A power ratio of 100 (1:1) = 0 Bel ; 101 (10:1) = 1 Bel ; 102 (100:1) = 2 Bels and 103 (1000:1) = 3 Bels……
The above shows the logarithmic relationship : the logarithm of 100 to the base 10 is 2 (corresponding to 2 Bels) etc…
The exact relationship for an amplifier is given by the formula : Bel = log(P2/P1)
P2/P1 represents the power ratio of the output power versus the input power.
For an attenuator the formula is : Bel = log(P1/P2)
P1/P2 represents the power ratio of the input power versus the output power.
As the bel prooved to be a to large unit, so the decibel or dB, was adopted.
10 decibels make one bel thus the formula becomes :
Decibels (dB) = 10 · (P2/P1)
dB atten = 10 · log (P1/P2) ≡ 20 log (U1/U2)*
dB gain = 10 · log (P2/P1) ≡ 20 log (U2/U1)*
* However this is only true if R1 = R2, remember : P = U²/R
An important value to remember : 10 · log 2/1 = 3.01 dB ; 100.301 = 2, thus a gain of ≈3dB doubles the power and an attenuation of ≈3dB halves the power.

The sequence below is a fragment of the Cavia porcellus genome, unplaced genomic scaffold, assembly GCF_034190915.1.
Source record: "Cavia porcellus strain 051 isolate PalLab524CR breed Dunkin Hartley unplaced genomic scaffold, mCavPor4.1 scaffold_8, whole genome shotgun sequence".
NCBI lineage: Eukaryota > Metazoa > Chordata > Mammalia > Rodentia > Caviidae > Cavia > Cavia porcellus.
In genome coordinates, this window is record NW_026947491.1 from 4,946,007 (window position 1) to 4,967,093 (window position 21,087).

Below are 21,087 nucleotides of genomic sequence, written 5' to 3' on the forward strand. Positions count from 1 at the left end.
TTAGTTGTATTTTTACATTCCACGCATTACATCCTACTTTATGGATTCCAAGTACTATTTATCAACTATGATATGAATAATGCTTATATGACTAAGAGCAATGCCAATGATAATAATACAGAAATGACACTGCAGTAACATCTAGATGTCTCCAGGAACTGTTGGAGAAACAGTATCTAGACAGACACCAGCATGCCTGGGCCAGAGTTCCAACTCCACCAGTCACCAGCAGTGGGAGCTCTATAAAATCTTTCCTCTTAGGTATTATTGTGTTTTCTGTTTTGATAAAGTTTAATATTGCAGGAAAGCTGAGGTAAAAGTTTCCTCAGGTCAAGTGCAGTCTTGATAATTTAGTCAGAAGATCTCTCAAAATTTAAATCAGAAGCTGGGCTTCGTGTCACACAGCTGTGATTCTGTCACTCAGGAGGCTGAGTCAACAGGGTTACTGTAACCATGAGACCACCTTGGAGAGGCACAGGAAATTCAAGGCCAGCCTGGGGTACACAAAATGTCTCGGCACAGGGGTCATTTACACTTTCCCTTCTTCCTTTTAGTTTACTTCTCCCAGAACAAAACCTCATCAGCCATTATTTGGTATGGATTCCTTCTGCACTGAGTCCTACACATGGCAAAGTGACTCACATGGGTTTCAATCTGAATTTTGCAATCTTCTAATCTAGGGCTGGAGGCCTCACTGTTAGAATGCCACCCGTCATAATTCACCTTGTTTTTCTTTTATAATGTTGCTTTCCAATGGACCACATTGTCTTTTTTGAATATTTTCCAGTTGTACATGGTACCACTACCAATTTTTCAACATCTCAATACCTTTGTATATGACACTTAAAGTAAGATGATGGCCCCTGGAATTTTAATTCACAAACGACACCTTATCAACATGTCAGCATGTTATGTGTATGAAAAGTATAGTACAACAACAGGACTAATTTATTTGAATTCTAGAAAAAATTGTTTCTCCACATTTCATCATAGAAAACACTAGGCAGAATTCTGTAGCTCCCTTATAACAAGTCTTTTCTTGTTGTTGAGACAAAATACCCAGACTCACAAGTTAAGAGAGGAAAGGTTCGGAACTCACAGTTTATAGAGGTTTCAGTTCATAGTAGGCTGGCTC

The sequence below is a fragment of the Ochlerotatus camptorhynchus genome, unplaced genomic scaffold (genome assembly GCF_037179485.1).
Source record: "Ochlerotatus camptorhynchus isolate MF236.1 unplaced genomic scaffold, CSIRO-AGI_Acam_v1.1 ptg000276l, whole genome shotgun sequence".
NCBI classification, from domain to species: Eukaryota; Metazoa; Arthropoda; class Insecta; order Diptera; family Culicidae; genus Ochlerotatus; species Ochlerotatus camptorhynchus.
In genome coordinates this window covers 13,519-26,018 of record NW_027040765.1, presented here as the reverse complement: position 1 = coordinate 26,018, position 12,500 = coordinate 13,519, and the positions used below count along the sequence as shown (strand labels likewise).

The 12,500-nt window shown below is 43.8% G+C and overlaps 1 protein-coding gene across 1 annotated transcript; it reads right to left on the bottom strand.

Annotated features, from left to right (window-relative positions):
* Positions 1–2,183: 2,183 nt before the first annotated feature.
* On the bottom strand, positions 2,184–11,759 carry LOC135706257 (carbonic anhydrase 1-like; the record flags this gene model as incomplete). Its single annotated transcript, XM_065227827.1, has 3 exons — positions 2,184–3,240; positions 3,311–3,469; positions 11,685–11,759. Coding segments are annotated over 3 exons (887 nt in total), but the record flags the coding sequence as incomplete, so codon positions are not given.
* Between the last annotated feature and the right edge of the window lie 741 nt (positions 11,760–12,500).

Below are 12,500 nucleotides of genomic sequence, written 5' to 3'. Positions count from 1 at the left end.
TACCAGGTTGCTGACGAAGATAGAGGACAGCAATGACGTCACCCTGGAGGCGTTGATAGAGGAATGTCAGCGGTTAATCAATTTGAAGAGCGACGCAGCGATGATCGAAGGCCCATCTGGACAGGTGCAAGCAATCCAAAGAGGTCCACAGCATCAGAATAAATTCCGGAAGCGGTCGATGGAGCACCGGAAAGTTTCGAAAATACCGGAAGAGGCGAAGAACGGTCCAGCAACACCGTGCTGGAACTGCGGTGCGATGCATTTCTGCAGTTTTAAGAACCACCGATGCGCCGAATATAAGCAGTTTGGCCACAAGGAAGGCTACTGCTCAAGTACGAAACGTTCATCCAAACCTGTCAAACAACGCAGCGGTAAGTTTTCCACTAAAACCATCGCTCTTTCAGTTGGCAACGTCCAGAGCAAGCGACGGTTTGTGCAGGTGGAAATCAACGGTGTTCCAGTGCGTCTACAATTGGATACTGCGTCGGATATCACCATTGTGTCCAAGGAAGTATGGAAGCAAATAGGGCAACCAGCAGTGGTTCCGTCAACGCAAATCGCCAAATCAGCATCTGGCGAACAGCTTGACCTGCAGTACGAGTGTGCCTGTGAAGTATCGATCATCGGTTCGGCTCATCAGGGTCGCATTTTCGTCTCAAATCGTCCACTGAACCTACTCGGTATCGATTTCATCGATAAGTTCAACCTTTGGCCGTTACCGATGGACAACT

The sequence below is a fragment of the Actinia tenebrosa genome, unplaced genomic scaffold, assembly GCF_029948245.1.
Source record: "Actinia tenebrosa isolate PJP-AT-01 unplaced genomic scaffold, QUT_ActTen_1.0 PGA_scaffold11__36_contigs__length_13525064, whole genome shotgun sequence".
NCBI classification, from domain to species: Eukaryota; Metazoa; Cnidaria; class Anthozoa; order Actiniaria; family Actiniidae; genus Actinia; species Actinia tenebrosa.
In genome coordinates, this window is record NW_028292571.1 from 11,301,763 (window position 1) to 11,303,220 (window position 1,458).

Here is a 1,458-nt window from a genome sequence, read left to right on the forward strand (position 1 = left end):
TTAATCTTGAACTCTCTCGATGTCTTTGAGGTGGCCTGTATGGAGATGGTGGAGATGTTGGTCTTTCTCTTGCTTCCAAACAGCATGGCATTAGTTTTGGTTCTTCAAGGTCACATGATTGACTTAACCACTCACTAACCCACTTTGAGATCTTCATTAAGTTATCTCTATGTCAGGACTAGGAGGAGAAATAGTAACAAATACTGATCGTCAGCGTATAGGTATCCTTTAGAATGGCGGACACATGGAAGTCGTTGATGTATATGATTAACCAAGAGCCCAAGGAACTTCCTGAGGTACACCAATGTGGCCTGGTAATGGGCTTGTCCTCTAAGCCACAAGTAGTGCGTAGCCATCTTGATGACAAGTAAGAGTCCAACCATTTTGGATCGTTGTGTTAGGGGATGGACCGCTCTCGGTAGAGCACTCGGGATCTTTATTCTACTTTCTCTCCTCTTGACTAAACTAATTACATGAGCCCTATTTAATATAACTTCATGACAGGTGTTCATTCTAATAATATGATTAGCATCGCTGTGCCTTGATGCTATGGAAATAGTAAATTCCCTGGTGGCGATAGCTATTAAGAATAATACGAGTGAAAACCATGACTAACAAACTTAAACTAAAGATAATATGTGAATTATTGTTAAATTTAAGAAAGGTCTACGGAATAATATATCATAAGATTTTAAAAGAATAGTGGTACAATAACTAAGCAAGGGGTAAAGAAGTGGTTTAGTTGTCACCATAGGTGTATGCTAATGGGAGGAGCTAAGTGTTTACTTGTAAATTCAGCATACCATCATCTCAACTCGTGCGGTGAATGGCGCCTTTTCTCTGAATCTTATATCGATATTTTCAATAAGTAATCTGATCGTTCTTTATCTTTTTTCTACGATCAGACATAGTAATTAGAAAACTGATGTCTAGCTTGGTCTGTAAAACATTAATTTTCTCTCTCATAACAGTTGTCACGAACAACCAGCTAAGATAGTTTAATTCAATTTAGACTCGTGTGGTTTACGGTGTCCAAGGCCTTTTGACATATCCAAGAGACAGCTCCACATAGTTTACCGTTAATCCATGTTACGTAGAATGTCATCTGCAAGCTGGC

dBm indicates dB referenced to 1.0 milliwatt. One milliwatt = zero dBm. Thus P1 in above dB equations becomes 1.0 mW consequently 10 dBm = 10 mW, 30 dBm = 1W…
dBV indicates dB referenced to 1.0 V. One volt = zero dBV. Thus U1 in above dB equations becomes 1.0 V consequently -60 dBV = 1mV…
dBµA indicates dB referenced to 1.0 µA. One microampre = zero dBµA consequently 120 dBµA = 1A…
dBµV indicates dB referenced to 1.0 µV. One microvolt = zero dBµV. Thus U1 in above dB equations becomes 1.0 µV consequently 120 dBµV = 1V…
VSWR – return loss :
Choose either ‘dB’ ‘VSWR’ ‘ratio'(reflection coefficient or return Power depending on U or P setting) mode, enter value and push the corresponing (dB or VSWR) button. VSWR of 1 : no return power (adaption); VSWR = infinity : return loss = 0 dB (all power is reflected)